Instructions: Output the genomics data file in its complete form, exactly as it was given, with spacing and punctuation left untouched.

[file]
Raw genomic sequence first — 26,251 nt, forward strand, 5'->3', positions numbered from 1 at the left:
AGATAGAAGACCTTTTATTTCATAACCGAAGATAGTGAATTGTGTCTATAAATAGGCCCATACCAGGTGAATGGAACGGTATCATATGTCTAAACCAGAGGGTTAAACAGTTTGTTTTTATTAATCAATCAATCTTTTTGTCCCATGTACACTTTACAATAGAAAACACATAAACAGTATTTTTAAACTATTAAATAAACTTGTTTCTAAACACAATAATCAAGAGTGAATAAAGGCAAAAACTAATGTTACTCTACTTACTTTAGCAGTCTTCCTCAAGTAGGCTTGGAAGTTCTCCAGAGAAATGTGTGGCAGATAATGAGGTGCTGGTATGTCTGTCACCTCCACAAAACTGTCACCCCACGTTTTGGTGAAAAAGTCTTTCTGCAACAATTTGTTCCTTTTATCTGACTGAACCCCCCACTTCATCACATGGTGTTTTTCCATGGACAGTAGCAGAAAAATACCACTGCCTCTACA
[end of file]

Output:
Raw genomic sequence first — 26,251 nt, forward strand, 5'->3', positions numbered from 1 at the left:
AGATAGAAGACCTTTTATTTCATAACCGAAGATAGTGAATTGTGTCTATAAATAGGCCCATACCAGGTGAATGGAACGGTATCATATGTCTAAACCAGAGGGTTAAACAGTTTGTTTTTATTAATCAATCAATCTTTTTGTCCCATGTACACTTTACAATAGAAAACACATAAACAGTATTTTTAAACTATTAAATAAACTTGTTTCTAAACACAATAATCAAGAGTGAATAAAGGCAAAAACTAATGTTACTCTACTTACTTTAGCAGTCTTCCTCAAGTAGGCTTGGAAGTTCTCCAGAGAAATGTGTGGCAGATAATGAGGTGCTGGTATGTCTGTCACCTCCACAAAACTGTCACCCCACGTTTTGGTGAAAAAGTCTTTCTGCAACAATTTGTTCCTTTTATCTGACTGAACCCCCCACTTCATCACATGGTGTTTTTCCATGGACAGTAGCAGAAAAATACCACTGCCTCTACA